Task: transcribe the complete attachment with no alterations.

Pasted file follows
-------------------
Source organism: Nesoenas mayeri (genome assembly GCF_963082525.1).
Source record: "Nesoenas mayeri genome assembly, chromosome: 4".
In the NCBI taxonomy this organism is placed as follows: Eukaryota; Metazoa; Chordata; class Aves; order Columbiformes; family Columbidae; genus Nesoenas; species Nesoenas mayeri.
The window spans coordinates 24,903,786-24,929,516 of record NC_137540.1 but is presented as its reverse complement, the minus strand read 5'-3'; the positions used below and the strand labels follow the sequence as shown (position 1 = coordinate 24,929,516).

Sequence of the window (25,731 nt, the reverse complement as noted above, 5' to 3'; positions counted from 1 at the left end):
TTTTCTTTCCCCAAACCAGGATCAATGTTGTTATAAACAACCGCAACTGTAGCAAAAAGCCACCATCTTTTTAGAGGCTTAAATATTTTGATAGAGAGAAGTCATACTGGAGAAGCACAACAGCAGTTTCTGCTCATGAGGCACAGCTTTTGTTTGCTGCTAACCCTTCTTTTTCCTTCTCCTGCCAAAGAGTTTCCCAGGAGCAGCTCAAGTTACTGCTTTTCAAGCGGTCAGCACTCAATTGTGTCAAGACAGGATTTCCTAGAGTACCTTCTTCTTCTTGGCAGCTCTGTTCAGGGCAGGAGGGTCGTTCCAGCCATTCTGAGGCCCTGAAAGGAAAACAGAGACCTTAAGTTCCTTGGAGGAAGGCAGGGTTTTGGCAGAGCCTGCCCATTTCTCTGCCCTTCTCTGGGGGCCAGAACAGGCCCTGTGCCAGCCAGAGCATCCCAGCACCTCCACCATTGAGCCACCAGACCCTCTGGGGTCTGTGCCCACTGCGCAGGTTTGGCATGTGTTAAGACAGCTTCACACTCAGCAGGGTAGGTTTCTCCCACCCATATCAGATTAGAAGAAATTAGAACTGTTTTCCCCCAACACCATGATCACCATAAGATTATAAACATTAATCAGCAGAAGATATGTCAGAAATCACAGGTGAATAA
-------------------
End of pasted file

Source organism: Nesoenas mayeri (genome assembly GCF_963082525.1).
Source record: "Nesoenas mayeri genome assembly, chromosome: 4".
In the NCBI taxonomy this organism is placed as follows: Eukaryota; Metazoa; Chordata; class Aves; order Columbiformes; family Columbidae; genus Nesoenas; species Nesoenas mayeri.
The window spans coordinates 24,903,786-24,929,516 of record NC_137540.1 but is presented as its reverse complement, the minus strand read 5'-3'; the positions used below and the strand labels follow the sequence as shown (position 1 = coordinate 24,929,516).

Sequence of the window (25,731 nt, the reverse complement as noted above, 5' to 3'; positions counted from 1 at the left end):
TTTTCTTTCCCCAAACCAGGATCAATGTTGTTATAAACAACCGCAACTGTAGCAAAAAGCCACCATCTTTTTAGAGGCTTAAATATTTTGATAGAGAGAAGTCATACTGGAGAAGCACAACAGCAGTTTCTGCTCATGAGGCACAGCTTTTGTTTGCTGCTAACCCTTCTTTTTCCTTCTCCTGCCAAAGAGTTTCCCAGGAGCAGCTCAAGTTACTGCTTTTCAAGCGGTCAGCACTCAATTGTGTCAAGACAGGATTTCCTAGAGTACCTTCTTCTTCTTGGCAGCTCTGTTCAGGGCAGGAGGGTCGTTCCAGCCATTCTGAGGCCCTGAAAGGAAAACAGAGACCTTAAGTTCCTTGGAGGAAGGCAGGGTTTTGGCAGAGCCTGCCCATTTCTCTGCCCTTCTCTGGGGGCCAGAACAGGCCCTGTGCCAGCCAGAGCATCCCAGCACCTCCACCATTGAGCCACCAGACCCTCTGGGGTCTGTGCCCACTGCGCAGGTTTGGCATGTGTTAAGACAGCTTCACACTCAGCAGGGTAGGTTTCTCCCACCCATATCAGATTAGAAGAAATTAGAACTGTTTTCCCCCAACACCATGATCACCATAAGATTATAAACATTAATCAGCAGAAGATATGTCAGAAATCACAGGTGAATAA